Lionsgate wants to play another game. The studio made a surprise announcement of “Saw XI” on Monday afternoon, along with plans for the 11th entry in the long-running horror franchise to hit theaters just nine months from now.
The project was confirmed through an Instagram post, which feature roman numerals against a spooky “Saw” backdrop spelling out a Sept. 27, 2024 release date. It was shared alongside a simple caption: “The game continues.”
Setting a date for next fall is a pretty astounding feat, as the last franchise entry, “Saw X,” hit theaters just over two months ago on Sept. 29. That represents a quick turnaround — less than one year — for the franchise. It’s not an achievement that the series hasn’t notched before though. After the first “Saw” took off, “Saw II” was quickly greenlit and just barely hit the benchmark, hitting theaters 364 days after the original. In fact, each following “Saw” entry made it to release less than a year after its respective predecessor up to the seventh installment, “Saw 3D,” which had to settle for coming 371 days after “Saw VI.” After that, the franchise took a seven-year hiatus before the 2017 revival “Jigsaw.”
“Saw X” put up a strong performance at the box office, grossing $53 million in North America and $107 million globally against a $13 million production budget.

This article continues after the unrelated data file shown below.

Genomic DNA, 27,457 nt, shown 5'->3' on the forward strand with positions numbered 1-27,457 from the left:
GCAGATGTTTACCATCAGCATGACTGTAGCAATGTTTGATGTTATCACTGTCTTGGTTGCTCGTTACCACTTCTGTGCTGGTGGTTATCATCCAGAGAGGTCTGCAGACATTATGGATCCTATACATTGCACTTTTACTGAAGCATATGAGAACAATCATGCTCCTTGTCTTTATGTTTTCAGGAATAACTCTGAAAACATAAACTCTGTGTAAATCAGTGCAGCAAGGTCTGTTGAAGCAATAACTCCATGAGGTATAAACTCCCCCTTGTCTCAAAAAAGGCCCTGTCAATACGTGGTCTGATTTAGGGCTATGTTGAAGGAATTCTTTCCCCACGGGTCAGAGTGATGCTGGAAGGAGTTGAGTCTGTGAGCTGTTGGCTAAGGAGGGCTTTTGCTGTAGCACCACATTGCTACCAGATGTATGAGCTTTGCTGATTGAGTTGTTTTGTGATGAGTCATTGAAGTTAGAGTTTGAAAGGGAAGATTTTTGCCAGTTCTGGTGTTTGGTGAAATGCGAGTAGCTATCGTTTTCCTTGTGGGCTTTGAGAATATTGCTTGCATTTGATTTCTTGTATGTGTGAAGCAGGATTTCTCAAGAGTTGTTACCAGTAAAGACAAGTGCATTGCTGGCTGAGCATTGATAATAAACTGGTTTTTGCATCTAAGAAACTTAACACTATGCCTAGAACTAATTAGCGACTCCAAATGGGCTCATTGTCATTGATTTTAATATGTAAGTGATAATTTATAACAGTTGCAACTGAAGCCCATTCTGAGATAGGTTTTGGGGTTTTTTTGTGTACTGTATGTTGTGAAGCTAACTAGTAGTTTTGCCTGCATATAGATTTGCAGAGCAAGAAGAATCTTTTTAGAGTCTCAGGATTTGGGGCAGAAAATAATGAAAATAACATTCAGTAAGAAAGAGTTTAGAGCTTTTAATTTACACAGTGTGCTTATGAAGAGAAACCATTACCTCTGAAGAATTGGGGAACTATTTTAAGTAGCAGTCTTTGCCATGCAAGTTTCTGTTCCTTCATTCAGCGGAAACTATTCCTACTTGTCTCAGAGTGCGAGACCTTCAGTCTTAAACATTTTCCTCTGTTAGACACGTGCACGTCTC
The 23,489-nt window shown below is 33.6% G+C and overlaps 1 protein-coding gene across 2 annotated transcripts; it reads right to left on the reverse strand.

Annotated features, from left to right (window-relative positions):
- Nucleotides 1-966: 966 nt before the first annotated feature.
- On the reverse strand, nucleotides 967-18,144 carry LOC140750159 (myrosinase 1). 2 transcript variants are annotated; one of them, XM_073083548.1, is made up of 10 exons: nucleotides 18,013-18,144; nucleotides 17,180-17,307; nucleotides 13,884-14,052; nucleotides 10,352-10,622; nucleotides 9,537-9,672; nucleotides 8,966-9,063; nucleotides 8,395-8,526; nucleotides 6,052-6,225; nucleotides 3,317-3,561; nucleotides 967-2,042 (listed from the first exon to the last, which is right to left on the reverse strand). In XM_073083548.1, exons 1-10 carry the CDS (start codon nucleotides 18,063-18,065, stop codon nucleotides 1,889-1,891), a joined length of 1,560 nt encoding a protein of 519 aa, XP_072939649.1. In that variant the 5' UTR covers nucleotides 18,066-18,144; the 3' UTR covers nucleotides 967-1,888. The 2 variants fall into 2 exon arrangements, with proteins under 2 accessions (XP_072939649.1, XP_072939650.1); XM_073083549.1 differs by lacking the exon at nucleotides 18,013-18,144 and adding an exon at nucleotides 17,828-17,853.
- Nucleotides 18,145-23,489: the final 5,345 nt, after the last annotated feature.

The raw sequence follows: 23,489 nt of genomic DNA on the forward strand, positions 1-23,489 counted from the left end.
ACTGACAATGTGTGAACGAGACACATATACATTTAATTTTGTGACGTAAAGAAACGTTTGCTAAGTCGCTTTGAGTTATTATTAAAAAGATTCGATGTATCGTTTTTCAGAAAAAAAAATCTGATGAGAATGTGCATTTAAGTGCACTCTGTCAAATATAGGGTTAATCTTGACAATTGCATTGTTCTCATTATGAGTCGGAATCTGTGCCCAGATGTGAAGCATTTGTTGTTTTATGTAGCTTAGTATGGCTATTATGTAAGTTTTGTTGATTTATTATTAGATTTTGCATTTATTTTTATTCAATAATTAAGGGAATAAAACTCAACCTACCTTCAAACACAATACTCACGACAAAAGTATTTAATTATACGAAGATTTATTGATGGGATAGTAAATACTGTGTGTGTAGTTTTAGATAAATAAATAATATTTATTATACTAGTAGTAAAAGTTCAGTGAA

Lionsgate did not announce any details regarding who is involved with “Saw XI.” A representative for the studio was not immediately available for comment.
The tenth “Saw” featured franchise star Tobin Bell returning to the role of John Kramer, the serial torture-contraption crafter and arguable self-improvement guru Jigsaw. The 81-year-old actor, who first appeared in the original “Saw” in 2004, took on a lead role for the latest entry, which took place between the first and second installments of the series and explored Kramer’s adventures below the border seeking treatment for a brain tumor — and striking back against a group of medical con artists. Shawnee Smith also returned as Jigsaw’s apprentice Amanda Young. Kevin Greutert, who began with “Saw” as an editor before helming the sixth and seventh entries, directed the feature.
“There’s a version that picks up immediately where this one leaves off, but it’s way too early to tell,” Greutert said, discussing potential sequel plans on The Director’s Cut – A DGA Podcast just three weeks ago. With plans to hit theaters nine months from now, it’s probably not so early anymore.